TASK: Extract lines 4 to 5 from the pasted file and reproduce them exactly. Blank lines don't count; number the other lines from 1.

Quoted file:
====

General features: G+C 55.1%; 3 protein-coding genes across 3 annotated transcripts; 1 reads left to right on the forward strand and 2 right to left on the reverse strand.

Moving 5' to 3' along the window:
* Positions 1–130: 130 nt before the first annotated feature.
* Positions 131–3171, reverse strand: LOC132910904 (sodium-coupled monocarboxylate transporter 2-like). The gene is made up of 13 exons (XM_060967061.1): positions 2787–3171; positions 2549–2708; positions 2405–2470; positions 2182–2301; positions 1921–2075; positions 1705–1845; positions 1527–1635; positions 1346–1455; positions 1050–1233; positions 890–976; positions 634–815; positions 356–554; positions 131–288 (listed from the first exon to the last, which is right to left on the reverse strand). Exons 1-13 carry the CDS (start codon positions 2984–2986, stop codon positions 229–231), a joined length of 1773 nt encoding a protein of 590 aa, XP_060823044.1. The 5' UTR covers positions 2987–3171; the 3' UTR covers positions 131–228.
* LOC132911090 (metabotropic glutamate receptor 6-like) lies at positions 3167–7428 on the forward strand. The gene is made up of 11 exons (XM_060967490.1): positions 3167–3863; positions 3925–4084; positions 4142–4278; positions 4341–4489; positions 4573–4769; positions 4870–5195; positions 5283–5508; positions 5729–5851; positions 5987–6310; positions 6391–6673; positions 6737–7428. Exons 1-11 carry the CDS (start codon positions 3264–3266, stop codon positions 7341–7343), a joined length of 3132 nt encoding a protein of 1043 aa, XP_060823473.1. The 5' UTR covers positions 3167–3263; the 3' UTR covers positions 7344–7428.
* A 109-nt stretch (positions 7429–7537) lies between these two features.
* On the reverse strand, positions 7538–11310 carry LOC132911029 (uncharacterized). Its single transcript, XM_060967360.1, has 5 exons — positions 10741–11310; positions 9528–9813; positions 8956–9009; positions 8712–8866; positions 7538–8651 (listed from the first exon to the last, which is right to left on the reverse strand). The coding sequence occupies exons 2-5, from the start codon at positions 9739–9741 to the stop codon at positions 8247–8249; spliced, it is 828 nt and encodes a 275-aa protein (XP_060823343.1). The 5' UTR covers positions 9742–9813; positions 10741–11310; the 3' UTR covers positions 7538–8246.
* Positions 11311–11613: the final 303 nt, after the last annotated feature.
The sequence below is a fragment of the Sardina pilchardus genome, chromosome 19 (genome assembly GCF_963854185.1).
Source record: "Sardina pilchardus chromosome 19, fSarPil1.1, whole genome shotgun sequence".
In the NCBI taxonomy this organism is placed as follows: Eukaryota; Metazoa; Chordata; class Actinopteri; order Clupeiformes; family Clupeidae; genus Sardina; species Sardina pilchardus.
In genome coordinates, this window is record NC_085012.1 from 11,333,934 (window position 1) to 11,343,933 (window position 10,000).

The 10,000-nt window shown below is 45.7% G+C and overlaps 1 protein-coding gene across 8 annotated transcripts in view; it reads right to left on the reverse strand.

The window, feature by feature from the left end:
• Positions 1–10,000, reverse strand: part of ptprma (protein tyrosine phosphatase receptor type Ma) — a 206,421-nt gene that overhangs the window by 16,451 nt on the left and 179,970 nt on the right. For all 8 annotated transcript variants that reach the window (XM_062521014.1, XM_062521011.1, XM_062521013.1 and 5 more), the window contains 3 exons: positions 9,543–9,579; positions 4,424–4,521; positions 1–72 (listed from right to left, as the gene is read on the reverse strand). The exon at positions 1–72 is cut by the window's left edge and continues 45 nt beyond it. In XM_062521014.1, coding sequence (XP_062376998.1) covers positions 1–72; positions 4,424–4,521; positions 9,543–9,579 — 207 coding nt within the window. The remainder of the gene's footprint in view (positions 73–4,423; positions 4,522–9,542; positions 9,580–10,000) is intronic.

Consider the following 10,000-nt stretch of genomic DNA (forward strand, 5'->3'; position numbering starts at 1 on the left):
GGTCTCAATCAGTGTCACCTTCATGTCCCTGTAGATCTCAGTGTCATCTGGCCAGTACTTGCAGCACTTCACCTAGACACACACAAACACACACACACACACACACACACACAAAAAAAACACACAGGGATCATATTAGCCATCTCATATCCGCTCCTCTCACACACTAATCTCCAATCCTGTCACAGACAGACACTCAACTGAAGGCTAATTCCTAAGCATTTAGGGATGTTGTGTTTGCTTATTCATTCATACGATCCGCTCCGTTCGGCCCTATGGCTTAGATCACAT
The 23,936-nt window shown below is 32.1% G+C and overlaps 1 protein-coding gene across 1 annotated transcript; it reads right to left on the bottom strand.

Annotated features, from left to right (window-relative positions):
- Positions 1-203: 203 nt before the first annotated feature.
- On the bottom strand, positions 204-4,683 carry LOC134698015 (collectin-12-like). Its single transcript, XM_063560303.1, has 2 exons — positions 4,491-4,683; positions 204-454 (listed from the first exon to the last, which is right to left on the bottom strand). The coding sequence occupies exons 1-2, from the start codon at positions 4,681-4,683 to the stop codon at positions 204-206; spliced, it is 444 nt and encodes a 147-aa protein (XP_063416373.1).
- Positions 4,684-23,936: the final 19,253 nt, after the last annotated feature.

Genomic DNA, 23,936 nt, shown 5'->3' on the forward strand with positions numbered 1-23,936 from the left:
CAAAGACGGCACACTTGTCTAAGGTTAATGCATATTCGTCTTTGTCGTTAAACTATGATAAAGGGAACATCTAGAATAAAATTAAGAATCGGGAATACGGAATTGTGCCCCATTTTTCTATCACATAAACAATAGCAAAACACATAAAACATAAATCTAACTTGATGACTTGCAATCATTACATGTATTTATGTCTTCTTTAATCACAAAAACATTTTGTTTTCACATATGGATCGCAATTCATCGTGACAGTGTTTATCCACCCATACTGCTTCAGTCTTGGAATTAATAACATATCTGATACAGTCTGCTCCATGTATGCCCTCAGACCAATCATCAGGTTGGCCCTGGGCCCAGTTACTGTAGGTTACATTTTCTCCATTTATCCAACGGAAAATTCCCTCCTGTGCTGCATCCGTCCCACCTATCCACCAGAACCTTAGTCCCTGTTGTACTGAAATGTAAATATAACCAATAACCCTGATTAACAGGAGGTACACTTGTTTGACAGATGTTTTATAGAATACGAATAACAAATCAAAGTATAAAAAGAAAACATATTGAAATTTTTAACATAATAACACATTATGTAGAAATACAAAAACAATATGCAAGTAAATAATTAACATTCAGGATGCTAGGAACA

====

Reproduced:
* Positions 131–3171, reverse strand: LOC132910904 (sodium-coupled monocarboxylate transporter 2-like). The gene is made up of 13 exons (XM_060967061.1): positions 2787–3171; positions 2549–2708; positions 2405–2470; positions 2182–2301; positions 1921–2075; positions 1705–1845; positions 1527–1635; positions 1346–1455; positions 1050–1233; positions 890–976; positions 634–815; positions 356–554; positions 131–288 (listed from the first exon to the last, which is right to left on the reverse strand). Exons 1-13 carry the CDS (start codon positions 2984–2986, stop codon positions 229–231), a joined length of 1773 nt encoding a protein of 590 aa, XP_060823044.1. The 5' UTR covers positions 2987–3171; the 3' UTR covers positions 131–228.
* LOC132911090 (metabotropic glutamate receptor 6-like) lies at positions 3167–7428 on the forward strand. The gene is made up of 11 exons (XM_060967490.1): positions 3167–3863; positions 3925–4084; positions 4142–4278; positions 4341–4489; positions 4573–4769; positions 4870–5195; positions 5283–5508; positions 5729–5851; positions 5987–6310; positions 6391–6673; positions 6737–7428. Exons 1-11 carry the CDS (start codon positions 3264–3266, stop codon positions 7341–7343), a joined length of 3132 nt encoding a protein of 1043 aa, XP_060823473.1. The 5' UTR covers positions 3167–3263; the 3' UTR covers positions 7344–7428.